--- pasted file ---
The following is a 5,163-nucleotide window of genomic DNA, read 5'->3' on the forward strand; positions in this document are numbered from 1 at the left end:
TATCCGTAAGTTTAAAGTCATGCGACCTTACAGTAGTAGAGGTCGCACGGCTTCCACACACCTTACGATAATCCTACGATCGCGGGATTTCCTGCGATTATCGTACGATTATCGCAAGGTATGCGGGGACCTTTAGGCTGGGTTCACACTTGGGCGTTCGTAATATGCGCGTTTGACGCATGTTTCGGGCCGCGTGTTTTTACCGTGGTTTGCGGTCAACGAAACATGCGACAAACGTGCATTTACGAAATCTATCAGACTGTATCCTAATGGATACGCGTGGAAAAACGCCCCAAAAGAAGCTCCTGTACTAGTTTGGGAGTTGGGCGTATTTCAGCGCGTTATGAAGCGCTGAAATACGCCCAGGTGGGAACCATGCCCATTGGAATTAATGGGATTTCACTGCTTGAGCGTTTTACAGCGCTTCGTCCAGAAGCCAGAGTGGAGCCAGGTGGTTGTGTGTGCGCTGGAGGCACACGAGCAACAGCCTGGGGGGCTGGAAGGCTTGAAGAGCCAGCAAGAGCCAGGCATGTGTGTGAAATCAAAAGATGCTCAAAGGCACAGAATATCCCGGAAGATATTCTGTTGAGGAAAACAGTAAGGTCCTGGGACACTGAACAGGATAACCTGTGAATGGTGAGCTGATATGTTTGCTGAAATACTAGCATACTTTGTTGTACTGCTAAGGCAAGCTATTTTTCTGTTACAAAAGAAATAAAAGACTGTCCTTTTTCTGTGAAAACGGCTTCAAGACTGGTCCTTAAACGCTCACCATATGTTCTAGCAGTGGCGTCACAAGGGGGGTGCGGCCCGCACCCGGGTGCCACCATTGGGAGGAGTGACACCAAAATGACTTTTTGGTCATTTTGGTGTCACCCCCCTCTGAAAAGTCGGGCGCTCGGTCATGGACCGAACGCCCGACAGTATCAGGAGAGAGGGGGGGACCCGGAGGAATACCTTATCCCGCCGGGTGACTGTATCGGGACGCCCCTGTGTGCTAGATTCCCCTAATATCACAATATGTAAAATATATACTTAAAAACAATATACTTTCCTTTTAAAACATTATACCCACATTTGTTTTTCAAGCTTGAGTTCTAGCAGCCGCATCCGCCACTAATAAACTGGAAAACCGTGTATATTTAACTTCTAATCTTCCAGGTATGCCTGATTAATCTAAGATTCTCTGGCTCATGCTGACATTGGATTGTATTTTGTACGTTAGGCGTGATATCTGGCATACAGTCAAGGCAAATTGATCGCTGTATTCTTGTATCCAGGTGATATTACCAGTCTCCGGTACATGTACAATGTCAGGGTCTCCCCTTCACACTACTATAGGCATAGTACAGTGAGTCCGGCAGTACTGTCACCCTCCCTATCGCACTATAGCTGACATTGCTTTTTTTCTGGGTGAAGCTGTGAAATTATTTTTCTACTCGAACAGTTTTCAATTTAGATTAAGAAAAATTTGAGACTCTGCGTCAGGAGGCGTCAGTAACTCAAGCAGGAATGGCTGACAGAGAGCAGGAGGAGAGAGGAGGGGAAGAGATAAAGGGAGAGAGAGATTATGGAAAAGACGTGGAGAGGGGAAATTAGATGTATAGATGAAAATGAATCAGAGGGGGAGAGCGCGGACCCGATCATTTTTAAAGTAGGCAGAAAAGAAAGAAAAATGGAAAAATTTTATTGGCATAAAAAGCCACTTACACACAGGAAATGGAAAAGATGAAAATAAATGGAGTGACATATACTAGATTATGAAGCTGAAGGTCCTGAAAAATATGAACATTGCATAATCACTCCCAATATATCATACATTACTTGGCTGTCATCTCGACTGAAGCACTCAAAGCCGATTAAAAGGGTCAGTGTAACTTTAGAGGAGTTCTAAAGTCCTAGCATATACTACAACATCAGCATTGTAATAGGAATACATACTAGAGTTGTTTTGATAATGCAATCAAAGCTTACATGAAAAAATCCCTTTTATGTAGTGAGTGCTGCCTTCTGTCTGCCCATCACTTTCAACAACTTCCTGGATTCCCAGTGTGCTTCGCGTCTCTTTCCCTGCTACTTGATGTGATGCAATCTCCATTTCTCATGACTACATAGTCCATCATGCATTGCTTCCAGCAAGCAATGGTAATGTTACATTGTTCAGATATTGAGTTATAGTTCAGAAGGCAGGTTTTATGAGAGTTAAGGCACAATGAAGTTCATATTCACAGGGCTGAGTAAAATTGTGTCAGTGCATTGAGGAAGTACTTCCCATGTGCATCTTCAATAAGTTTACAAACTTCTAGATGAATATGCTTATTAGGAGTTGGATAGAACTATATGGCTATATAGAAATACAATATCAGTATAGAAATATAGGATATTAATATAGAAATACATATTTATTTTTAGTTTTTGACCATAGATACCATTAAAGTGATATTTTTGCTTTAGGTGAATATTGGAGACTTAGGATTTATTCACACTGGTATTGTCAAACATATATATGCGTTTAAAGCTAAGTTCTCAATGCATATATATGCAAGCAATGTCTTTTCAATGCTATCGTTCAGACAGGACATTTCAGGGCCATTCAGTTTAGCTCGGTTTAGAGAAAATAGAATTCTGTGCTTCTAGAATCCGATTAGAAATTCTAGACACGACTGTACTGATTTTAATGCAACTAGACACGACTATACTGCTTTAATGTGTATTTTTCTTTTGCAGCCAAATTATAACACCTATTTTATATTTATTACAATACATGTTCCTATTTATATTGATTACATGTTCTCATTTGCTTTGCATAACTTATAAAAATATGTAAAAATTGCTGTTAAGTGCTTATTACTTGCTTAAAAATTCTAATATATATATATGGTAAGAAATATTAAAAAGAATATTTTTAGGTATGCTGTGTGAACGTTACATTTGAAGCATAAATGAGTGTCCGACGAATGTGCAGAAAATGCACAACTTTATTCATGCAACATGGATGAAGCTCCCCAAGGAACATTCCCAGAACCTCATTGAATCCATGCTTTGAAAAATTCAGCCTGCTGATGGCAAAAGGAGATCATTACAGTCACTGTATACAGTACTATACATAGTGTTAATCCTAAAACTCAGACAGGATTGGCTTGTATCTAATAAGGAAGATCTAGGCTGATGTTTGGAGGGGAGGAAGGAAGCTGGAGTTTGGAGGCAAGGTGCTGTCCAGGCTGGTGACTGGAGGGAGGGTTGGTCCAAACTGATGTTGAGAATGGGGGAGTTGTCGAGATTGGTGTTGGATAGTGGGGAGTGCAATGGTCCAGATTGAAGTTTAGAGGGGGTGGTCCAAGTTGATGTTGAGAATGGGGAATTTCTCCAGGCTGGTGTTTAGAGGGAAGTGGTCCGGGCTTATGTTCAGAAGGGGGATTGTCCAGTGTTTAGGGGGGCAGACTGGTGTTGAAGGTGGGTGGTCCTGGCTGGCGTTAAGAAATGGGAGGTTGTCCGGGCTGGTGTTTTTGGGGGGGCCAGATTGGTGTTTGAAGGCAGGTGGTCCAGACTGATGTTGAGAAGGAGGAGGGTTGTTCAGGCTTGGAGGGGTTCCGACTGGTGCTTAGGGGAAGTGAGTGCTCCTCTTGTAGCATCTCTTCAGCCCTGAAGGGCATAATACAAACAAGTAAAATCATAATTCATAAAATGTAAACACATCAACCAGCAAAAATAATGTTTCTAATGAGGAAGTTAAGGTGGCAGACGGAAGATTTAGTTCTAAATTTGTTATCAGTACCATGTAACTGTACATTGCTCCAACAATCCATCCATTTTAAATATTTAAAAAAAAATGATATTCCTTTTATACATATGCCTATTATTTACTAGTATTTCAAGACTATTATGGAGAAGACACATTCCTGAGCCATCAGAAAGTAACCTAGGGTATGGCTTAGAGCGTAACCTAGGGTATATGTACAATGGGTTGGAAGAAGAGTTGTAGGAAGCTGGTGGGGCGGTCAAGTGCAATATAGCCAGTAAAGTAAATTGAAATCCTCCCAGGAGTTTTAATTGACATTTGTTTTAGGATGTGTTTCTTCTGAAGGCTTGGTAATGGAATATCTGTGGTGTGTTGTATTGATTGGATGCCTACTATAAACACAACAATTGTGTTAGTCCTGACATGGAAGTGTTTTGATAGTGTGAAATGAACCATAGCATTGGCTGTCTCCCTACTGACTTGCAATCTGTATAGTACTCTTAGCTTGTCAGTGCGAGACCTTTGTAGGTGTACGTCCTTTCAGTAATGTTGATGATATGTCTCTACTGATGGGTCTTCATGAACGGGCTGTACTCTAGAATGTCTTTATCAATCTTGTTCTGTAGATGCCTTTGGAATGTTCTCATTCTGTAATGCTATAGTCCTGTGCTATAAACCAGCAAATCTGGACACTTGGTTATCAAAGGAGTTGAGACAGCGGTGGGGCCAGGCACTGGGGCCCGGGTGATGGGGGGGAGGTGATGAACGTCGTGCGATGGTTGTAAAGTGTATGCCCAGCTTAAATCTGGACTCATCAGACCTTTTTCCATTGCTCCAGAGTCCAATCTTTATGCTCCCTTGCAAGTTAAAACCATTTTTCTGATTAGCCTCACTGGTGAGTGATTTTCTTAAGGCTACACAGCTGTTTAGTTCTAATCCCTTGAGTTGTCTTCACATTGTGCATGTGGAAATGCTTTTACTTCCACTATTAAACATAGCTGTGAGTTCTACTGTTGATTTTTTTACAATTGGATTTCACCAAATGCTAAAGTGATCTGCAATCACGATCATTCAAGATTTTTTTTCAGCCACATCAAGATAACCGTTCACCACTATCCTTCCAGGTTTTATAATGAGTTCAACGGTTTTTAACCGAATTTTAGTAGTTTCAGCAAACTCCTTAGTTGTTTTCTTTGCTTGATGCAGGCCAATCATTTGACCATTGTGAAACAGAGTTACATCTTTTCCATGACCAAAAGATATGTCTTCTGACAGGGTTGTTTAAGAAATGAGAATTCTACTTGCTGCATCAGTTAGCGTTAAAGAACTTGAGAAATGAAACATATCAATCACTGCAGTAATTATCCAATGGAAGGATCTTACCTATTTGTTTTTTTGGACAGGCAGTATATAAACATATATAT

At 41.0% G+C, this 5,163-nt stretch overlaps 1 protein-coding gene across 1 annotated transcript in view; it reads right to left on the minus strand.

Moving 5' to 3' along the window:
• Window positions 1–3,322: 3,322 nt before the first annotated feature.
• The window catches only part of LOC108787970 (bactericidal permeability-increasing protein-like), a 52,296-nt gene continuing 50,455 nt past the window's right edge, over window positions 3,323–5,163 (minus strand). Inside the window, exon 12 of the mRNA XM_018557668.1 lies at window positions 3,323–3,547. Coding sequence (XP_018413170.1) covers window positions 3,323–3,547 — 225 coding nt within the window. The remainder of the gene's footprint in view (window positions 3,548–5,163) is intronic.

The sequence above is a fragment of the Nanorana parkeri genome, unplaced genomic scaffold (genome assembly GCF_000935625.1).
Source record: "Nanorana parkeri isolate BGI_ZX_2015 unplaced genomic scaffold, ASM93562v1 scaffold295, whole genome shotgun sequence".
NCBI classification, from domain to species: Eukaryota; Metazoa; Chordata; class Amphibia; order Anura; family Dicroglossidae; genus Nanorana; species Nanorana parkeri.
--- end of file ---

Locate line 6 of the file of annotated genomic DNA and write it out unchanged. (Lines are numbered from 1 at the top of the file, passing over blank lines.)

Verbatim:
• The window catches only part of LOC108787970 (bactericidal permeability-increasing protein-like), a 52,296-nt gene continuing 50,455 nt past the window's right edge, over window positions 3,323–5,163 (minus strand). Inside the window, exon 12 of the mRNA XM_018557668.1 lies at window positions 3,323–3,547. Coding sequence (XP_018413170.1) covers window positions 3,323–3,547 — 225 coding nt within the window. The remainder of the gene's footprint in view (window positions 3,548–5,163) is intronic.